By Tara Kaprowy
LAUREL COUNTY, Ky. — A few weeks ago, I found myself moving a super-industrial dryer to gain access to the spice drawer. The dryer was one of many that were in place throughout the kitchen and basement after a pipe burst in our upstairs bathroom and water poured down through the ceilings. In fact, so stuffed was the kitchen with drying equipment that it was essentially unusable, so unusable the insurance company was actually paying for us to go out to restaurants to eat.
After three days of doing that, though, I was ready for home-cooked food. Luckily, my mother-in-law stepped in and brought over a pan of her lasagna. Which brings me to the spice drawer, wherein live the hot pepper flakes.
See, in the past few years, I have become one of those spicy people. You know the kind you see at Waffle House and they ask for Tabasco so they can coat their eggs with it? Or the kind you see at Kroger stocking up on Serrano peppers, prompting you to think to yourself, ‘Oh, so that’s who buys the serranos.’”
Yes, that kind.
But it was only while throwing all my strength into moving the industrial dryer, risking scratches on the floor, chancing that the equipment might break, daring my back to go out, that I realized just how much I’ve become dedicated to spice. Because I wanted those hot pepper flakes. I wanted them bad.
It wasn’t always this way. Instead, I was a kid with a milquetoast palate. Black pepper was out of the question. If pressed, I could handle Old El Paso taco seasoning mix, but I wasn’t thrilled about it. Even regular Colgate or Crest was challenging for these tender taste buds. And when I turned 18, I carried those preferences with me, challenging them occasionally at Thai or Indian restaurants but keeping the heat as tamed as I could.
But about six years ago, I came upon this article in a food magazine that identified all of the chile peppers you would find in an average grocery store. The article, which I saved, didn’t just describe the appearance of about 20 of these peppers, it also described their flavor. In my world, spicy was spicy was spicy. But this article showed me that, like wine, there are also subtle flavor nuances — chocolate, fruit, smoke— in chile peppers. Finally, it also described the kind of heat you could expect from each of them. Some came on strong and then mellowed almost immediately. Some lingered. Some smoldered like coals and made your eyes water.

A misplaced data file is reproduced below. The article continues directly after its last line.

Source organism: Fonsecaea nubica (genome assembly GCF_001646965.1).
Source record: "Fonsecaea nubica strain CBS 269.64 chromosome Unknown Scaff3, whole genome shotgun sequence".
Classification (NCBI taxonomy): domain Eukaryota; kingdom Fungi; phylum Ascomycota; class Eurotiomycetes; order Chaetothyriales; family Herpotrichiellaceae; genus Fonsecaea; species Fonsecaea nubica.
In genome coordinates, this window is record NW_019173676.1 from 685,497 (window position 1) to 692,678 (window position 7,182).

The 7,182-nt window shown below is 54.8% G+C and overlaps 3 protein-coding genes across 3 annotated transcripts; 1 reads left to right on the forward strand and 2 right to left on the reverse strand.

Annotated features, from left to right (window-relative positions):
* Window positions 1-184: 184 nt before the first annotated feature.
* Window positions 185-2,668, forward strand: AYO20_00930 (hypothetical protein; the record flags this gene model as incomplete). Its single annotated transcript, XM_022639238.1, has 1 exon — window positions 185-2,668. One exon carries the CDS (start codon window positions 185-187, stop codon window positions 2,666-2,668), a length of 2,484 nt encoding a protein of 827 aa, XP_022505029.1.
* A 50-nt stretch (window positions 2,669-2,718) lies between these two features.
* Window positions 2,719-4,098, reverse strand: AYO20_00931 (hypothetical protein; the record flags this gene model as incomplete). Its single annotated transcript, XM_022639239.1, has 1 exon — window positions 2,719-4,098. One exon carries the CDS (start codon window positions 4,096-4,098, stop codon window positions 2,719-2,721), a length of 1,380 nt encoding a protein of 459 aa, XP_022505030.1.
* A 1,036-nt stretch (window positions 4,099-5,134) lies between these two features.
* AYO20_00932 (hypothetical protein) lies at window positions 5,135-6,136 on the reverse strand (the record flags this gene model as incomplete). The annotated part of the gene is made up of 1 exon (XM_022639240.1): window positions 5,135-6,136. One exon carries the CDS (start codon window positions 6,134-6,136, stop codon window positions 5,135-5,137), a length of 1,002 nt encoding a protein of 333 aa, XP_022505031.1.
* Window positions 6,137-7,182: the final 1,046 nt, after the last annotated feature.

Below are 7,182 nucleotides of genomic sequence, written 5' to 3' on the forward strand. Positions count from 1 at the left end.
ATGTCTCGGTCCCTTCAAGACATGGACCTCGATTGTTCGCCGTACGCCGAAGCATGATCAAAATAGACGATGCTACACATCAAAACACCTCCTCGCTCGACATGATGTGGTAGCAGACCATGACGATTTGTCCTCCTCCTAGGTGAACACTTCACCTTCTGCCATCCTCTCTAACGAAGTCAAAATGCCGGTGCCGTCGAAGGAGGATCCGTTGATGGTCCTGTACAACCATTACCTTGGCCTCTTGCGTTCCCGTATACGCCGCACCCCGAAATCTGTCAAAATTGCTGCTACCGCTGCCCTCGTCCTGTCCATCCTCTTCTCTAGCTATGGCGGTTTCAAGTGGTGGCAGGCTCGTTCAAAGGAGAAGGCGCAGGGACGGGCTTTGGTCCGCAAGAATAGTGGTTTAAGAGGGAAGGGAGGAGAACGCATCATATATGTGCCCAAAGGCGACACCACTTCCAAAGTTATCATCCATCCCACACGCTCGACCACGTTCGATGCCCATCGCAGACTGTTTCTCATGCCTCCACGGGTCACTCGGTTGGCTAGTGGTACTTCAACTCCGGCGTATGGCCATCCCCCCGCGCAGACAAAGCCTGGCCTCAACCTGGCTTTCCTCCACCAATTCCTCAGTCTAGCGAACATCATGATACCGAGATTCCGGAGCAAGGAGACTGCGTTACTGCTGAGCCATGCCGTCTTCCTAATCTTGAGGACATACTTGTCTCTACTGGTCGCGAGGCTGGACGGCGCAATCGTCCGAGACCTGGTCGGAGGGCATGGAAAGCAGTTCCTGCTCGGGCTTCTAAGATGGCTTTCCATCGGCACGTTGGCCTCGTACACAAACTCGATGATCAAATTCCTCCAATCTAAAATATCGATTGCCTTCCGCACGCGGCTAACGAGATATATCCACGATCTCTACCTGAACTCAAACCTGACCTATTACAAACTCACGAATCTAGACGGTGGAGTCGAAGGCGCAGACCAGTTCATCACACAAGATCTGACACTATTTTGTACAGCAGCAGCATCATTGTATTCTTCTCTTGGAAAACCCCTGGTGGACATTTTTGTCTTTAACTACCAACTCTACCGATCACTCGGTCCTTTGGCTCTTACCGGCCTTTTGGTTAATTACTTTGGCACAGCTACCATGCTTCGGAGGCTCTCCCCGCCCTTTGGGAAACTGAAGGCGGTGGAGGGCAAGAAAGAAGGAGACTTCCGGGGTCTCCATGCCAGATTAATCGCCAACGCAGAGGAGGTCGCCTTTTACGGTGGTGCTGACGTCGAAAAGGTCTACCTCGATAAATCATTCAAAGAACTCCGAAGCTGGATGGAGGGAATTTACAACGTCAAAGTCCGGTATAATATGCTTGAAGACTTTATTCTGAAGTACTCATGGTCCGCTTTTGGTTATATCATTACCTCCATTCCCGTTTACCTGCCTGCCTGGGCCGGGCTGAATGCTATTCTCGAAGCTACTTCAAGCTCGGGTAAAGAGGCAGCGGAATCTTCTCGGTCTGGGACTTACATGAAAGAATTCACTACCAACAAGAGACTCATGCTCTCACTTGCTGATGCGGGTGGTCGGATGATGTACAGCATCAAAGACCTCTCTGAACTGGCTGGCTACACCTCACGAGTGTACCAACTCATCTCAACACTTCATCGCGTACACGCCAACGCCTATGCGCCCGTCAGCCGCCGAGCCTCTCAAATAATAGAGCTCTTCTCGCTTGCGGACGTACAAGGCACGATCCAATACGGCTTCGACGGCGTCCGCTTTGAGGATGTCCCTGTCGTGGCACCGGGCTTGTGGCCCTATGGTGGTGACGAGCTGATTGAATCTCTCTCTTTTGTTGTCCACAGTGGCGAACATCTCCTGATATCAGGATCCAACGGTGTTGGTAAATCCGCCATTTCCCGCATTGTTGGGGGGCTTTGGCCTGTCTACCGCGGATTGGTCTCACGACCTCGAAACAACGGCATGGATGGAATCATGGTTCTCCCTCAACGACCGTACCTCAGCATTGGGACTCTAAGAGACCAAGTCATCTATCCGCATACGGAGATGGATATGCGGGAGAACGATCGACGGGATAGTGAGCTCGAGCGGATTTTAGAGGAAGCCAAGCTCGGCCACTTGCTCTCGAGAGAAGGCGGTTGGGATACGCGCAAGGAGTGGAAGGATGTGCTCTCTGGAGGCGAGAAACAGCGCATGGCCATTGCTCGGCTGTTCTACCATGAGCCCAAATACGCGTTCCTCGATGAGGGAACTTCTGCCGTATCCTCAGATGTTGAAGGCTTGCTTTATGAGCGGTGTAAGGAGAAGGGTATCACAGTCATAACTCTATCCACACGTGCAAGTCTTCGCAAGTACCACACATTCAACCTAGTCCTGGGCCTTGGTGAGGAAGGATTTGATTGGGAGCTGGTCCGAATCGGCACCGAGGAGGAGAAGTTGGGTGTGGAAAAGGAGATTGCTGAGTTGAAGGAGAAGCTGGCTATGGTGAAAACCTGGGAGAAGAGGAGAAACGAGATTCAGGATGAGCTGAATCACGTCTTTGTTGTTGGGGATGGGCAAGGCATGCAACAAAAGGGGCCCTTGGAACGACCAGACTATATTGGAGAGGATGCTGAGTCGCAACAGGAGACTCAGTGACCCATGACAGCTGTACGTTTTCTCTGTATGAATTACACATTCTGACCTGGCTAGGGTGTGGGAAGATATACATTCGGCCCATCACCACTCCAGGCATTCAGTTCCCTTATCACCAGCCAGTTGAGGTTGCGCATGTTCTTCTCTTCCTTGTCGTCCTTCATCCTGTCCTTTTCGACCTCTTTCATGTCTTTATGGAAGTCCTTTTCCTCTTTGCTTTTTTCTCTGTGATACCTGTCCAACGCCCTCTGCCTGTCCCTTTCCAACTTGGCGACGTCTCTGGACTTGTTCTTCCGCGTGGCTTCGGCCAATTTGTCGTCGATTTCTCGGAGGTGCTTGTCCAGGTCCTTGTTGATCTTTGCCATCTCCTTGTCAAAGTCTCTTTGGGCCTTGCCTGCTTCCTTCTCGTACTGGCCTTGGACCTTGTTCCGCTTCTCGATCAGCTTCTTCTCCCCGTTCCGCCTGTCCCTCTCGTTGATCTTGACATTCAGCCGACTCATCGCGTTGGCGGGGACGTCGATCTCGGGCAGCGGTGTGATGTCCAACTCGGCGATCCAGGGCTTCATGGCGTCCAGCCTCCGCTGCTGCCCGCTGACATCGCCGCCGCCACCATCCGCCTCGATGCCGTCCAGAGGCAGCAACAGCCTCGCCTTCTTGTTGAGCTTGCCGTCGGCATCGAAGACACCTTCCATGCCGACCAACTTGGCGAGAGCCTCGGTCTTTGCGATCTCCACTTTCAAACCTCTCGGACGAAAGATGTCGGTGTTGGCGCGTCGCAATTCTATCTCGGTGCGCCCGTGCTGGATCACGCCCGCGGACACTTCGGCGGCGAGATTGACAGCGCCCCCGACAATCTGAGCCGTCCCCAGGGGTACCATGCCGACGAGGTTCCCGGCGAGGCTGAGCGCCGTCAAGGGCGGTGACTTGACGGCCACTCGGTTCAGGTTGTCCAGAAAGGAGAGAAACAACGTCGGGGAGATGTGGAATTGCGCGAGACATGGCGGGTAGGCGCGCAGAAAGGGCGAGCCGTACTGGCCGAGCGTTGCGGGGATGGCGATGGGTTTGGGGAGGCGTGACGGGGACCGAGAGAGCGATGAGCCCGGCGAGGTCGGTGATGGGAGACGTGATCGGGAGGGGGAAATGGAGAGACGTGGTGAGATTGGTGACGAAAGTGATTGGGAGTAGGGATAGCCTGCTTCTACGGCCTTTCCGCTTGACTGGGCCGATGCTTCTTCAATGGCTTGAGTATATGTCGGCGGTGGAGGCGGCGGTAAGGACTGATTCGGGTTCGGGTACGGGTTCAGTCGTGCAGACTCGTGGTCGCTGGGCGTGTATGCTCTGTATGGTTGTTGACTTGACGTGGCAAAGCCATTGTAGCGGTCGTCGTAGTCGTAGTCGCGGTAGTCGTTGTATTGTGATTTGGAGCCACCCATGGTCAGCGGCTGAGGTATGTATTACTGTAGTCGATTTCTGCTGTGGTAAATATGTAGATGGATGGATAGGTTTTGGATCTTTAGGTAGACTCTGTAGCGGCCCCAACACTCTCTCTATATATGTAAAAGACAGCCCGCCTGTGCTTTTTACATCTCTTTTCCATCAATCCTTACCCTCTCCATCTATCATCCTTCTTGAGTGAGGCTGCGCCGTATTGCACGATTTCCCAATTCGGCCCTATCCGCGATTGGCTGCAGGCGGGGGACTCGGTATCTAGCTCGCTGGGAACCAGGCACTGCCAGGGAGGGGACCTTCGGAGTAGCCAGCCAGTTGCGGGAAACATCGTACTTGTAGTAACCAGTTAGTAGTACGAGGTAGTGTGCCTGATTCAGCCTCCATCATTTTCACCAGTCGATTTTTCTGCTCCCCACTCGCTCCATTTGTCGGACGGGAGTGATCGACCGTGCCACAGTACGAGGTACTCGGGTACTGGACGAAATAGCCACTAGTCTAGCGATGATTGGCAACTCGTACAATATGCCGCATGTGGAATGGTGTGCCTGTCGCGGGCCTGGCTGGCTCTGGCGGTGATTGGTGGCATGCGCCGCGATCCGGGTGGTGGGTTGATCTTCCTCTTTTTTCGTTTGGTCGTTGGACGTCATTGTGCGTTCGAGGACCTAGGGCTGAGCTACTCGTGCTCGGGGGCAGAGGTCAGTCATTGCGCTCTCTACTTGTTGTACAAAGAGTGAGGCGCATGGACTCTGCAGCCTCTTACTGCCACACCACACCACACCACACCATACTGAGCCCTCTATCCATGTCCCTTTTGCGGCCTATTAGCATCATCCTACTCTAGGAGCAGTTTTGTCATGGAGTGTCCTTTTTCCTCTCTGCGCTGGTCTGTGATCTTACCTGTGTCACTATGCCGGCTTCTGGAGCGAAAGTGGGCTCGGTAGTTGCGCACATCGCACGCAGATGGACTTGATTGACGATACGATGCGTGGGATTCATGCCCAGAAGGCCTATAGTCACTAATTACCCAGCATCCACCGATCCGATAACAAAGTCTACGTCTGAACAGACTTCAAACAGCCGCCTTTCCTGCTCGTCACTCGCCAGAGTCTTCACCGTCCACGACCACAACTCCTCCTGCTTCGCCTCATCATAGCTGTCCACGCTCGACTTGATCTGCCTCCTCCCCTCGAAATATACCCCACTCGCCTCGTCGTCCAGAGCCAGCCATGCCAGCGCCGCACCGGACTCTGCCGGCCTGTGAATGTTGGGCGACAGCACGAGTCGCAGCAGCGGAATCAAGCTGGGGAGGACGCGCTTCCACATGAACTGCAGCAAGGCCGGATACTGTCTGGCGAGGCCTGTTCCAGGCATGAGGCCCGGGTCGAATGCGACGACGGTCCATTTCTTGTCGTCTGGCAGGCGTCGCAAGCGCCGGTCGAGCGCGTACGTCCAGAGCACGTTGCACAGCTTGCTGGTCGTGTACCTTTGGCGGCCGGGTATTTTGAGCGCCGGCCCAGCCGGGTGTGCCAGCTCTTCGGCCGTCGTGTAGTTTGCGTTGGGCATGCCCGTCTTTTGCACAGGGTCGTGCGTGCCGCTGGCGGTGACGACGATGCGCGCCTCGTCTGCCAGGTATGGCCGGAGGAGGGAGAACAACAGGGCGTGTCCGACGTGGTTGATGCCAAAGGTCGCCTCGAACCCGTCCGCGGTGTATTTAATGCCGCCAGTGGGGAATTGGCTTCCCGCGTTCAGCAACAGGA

The article stuck with me and I decided right then and there I was tired of being left out of the Spicy Hot Club. So I started slowly by putting pickled jalapeno slices on my hamburgers. I started having more wasabi with my sushi. I started making increasingly hot salsa.
Then I started exploring hot sauce. I started with Tabasco and then tried Frank’s, which I realized I far preferred. Cholula is fun with tacos and fajitas. Sriracha was an immediate hit. Sambal olek I had to hunt down in an Asian food store in Lexington. Piri piri I found by chance while on vacation.
I knew when I was bringing home hot sauce in my suitcase that I had graduated to a new level. Now I’m eyeing those habaneros they sometimes have at the grocery and wondering if I have the guts.
The fun thing about being a spice queen is getting to discover a whole new world of food that you’ve spent your life carefully avoiding. It’s like finding a new aisle in the grocery store you never knew existed. And it really does jazz up stuff like eggs, pasta and burgers.
The danger is that you get addicted. The other day I found myself wondering aloud if it was wrong to put hot pepper flakes on prime rib and Yorkshire pudding (the withering look from my husband told me it was). The other danger is your addiction can affect the rest of the family. When my stepdaughter Gabrielle is with us for dinner, I keep it relatively bland — though she’s no shrinking violet; she can down a pepperoncini without batting an eye — but when she’s not, it’s game on. My husband William, however, is not quite as enthusiastic about heavy spice. In fact, he still occasionally brings up the aftermath of what he has dubbed Korean Week — I was exploring bulgogi and kimchee — which made him pretty sick.
Anyway, getting back to the spice drawer, luckily the floor didn’t get scratched and the industrial dryer didn’t break as I leaned over and plucked out the hot pepper. But it did make me realize I’m a lot closer to trying those habaneros than I thought.